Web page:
Why word-of-mouth marketing is priceless
I was at a friend’s book launch the other day.
Over cocktails and canapés, I found myself talking to the marketing director of a publishing house.
How much of a role, I asked her, does marketing play in the success a book? Can it make a book?
“Putting £100k behind a bad book won’t make it a hit,” she said. “Marketing is most effective when it’s behind a good book that’s creating a buzz among readers.”
And getting people talking about a book is the key to success. But sometimes, it happens in unusual ways.
From borrowers to buyers
Reading groups in libraries are a big focus for publishers these days. You might think, as I did, that this doesn’t make sense. After all, readers borrow the books, and that means no sales.
People in library reading groups are big influencers: they constantly recommend books to friends.
One of the UK’s biggest publishers, she told me, now has a team focusing exclusively on library reading groups. It’s a vital part of their marketing strategy.
It’s easy to see why word of mouth is so powerful. We use it every day in our own lives. If my neighbour knows a good carpenter, and is happy with his work, then I’m happy to use him. Similarly, if I know a good accountant, I’m just waiting to tell somebody.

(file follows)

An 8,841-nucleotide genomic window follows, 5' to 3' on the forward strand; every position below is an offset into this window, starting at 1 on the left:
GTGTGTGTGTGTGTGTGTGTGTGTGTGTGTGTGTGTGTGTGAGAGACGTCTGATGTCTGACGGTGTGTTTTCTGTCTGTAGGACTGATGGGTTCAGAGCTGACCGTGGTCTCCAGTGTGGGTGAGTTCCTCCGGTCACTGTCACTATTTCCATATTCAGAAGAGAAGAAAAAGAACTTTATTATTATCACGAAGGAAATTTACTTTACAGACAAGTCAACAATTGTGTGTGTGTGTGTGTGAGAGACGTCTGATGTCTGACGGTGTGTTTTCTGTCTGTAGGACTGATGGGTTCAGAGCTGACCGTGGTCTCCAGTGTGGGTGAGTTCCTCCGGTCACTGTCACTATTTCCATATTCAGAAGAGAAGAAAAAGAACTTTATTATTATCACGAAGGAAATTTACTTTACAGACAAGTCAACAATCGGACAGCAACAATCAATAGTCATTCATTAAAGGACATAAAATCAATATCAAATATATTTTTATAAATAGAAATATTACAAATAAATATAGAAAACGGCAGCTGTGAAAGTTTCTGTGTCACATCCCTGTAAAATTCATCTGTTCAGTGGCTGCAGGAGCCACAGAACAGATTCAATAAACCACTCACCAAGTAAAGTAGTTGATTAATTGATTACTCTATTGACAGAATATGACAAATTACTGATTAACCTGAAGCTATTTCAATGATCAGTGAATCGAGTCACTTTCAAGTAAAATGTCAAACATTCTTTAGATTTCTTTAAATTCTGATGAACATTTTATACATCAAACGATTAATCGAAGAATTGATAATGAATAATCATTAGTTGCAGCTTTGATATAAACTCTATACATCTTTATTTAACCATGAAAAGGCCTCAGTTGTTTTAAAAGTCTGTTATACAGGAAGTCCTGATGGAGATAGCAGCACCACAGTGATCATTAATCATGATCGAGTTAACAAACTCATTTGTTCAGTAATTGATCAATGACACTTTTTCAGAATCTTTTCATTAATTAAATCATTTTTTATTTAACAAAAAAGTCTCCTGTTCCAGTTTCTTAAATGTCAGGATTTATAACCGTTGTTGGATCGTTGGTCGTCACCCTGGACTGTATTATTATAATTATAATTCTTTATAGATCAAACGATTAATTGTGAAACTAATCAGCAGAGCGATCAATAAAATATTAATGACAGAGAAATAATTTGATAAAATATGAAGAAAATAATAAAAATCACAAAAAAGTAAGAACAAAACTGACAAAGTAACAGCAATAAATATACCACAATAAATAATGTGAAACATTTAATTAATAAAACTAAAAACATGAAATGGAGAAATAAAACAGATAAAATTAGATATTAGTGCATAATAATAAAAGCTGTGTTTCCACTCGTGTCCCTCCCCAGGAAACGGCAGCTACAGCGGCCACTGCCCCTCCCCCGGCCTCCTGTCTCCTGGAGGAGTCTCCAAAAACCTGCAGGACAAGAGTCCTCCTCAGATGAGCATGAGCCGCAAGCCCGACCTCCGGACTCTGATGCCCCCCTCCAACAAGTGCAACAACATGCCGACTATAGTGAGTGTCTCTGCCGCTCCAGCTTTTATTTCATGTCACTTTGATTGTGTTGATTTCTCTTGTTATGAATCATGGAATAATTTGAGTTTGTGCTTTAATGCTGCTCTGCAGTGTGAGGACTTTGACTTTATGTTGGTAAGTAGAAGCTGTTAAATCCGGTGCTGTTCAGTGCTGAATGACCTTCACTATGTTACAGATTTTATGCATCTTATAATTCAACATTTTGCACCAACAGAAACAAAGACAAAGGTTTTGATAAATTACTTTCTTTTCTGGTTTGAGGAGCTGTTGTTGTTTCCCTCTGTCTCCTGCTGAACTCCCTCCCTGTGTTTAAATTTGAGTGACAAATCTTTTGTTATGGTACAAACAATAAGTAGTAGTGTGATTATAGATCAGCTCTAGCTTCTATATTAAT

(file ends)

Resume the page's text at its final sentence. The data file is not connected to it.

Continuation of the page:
Get the talkers talking
The key thing is to market to the people who tell other people.
That’s why the Richard and Judy book club is so successful, the marketing director told me. The cuddly couple are the UK’s answer to Oprah, and are hugely influential in the UK publishing market.
Their relaxed, conversational style makes them everybody’s friend, and what they recommend, the public reads. In fact, the ‘Richard and Judy effect’ can increase a book’s sales by 3,000%.
So the message is simple: get the talkers talking, and you’ll create a buzz you can’t get any other way.
Meanwhile, back at the book launch, I was regaling the marketing director with the details of the one book I thought I had inside me.
“I just need a refill,” she said, waggling her empty wine glass. “I’ll be right back.”
And she disappeared into a sea of people, never to re-emerge.
Find out more:
You’ve got to read: